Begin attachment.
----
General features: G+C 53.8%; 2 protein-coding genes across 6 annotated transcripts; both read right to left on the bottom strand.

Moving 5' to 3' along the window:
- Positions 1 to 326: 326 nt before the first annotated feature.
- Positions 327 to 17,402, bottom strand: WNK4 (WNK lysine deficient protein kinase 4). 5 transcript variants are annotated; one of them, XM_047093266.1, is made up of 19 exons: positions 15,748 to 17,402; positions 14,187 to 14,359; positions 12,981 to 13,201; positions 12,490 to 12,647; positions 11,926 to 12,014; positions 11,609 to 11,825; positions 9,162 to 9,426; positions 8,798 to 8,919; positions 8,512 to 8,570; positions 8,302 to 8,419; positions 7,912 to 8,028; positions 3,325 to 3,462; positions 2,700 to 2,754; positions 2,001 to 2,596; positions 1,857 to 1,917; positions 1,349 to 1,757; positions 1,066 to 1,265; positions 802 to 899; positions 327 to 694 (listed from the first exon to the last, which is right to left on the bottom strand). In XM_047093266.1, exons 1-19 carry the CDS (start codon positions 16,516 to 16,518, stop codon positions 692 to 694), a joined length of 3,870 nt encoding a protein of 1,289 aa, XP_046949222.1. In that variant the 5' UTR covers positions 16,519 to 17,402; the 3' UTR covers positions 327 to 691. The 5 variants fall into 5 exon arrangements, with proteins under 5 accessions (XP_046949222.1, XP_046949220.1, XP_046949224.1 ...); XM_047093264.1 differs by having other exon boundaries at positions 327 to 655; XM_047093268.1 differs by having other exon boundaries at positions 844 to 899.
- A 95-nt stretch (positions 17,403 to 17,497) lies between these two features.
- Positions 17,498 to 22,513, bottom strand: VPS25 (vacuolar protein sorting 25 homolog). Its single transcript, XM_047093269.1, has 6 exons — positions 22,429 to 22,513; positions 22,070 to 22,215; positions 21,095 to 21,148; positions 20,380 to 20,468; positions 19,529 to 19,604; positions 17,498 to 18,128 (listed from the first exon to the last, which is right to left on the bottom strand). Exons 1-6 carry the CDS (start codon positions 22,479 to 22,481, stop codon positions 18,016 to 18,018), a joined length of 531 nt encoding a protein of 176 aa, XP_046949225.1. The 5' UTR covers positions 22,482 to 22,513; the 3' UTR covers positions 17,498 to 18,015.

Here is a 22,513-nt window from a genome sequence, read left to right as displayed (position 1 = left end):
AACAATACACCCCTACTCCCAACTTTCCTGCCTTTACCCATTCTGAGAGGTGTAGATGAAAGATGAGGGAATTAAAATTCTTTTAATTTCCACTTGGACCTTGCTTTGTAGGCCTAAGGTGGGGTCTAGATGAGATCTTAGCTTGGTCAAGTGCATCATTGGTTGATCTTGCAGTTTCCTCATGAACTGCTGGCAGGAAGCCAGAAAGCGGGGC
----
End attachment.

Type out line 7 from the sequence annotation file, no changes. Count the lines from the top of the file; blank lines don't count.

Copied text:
Here is a 22,513-nt window from a genome sequence, read left to right as displayed (position 1 = left end):